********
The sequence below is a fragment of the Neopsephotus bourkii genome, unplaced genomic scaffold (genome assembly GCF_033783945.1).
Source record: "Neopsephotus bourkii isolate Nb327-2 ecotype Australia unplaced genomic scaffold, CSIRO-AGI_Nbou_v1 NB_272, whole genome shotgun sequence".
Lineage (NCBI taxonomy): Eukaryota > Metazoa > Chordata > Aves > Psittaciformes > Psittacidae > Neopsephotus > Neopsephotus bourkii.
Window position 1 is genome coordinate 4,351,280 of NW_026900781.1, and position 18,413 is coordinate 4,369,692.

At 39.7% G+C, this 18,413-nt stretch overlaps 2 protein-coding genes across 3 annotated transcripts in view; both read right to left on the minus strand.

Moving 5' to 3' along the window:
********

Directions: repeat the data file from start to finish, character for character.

The sequence below is a fragment of the Neopsephotus bourkii genome, unplaced genomic scaffold (genome assembly GCF_033783945.1).
Source record: "Neopsephotus bourkii isolate Nb327-2 ecotype Australia unplaced genomic scaffold, CSIRO-AGI_Nbou_v1 NB_272, whole genome shotgun sequence".
Lineage (NCBI taxonomy): Eukaryota > Metazoa > Chordata > Aves > Psittaciformes > Psittacidae > Neopsephotus > Neopsephotus bourkii.
Window position 1 is genome coordinate 4,351,280 of NW_026900781.1, and position 18,413 is coordinate 4,369,692.

At 39.7% G+C, this 18,413-nt stretch overlaps 2 protein-coding genes across 3 annotated transcripts in view; both read right to left on the minus strand.

Moving 5' to 3' along the window: